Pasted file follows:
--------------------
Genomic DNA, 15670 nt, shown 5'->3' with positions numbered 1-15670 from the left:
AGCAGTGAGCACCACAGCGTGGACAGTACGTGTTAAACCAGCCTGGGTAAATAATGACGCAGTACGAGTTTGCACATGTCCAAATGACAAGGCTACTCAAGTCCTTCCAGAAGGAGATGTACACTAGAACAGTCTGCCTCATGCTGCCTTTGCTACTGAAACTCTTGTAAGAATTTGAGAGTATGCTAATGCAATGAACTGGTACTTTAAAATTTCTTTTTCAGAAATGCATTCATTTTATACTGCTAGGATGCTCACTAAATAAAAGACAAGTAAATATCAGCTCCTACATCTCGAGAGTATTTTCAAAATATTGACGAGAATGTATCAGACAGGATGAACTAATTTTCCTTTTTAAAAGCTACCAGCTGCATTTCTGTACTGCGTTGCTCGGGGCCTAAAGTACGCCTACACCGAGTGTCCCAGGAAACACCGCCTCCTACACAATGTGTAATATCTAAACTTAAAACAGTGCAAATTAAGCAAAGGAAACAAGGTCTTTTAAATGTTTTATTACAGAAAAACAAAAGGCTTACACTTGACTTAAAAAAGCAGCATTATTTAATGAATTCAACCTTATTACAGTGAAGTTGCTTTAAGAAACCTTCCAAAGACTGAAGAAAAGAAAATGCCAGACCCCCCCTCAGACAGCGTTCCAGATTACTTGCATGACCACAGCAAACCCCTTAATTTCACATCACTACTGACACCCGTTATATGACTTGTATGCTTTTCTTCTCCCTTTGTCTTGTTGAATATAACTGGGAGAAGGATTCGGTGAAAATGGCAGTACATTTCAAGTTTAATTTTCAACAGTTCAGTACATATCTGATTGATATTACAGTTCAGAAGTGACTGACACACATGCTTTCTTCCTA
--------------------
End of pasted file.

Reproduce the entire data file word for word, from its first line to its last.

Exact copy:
Genomic DNA, 15670 nt, shown 5'->3' with positions numbered 1-15670 from the left:
AGCAGTGAGCACCACAGCGTGGACAGTACGTGTTAAACCAGCCTGGGTAAATAATGACGCAGTACGAGTTTGCACATGTCCAAATGACAAGGCTACTCAAGTCCTTCCAGAAGGAGATGTACACTAGAACAGTCTGCCTCATGCTGCCTTTGCTACTGAAACTCTTGTAAGAATTTGAGAGTATGCTAATGCAATGAACTGGTACTTTAAAATTTCTTTTTCAGAAATGCATTCATTTTATACTGCTAGGATGCTCACTAAATAAAAGACAAGTAAATATCAGCTCCTACATCTCGAGAGTATTTTCAAAATATTGACGAGAATGTATCAGACAGGATGAACTAATTTTCCTTTTTAAAAGCTACCAGCTGCATTTCTGTACTGCGTTGCTCGGGGCCTAAAGTACGCCTACACCGAGTGTCCCAGGAAACACCGCCTCCTACACAATGTGTAATATCTAAACTTAAAACAGTGCAAATTAAGCAAAGGAAACAAGGTCTTTTAAATGTTTTATTACAGAAAAACAAAAGGCTTACACTTGACTTAAAAAAGCAGCATTATTTAATGAATTCAACCTTATTACAGTGAAGTTGCTTTAAGAAACCTTCCAAAGACTGAAGAAAAGAAAATGCCAGACCCCCCCTCAGACAGCGTTCCAGATTACTTGCATGACCACAGCAAACCCCTTAATTTCACATCACTACTGACACCCGTTATATGACTTGTATGCTTTTCTTCTCCCTTTGTCTTGTTGAATATAACTGGGAGAAGGATTCGGTGAAAATGGCAGTACATTTCAAGTTTAATTTTCAACAGTTCAGTACATATCTGATTGATATTACAGTTCAGAAGTGACTGACACACATGCTTTCTTCCTA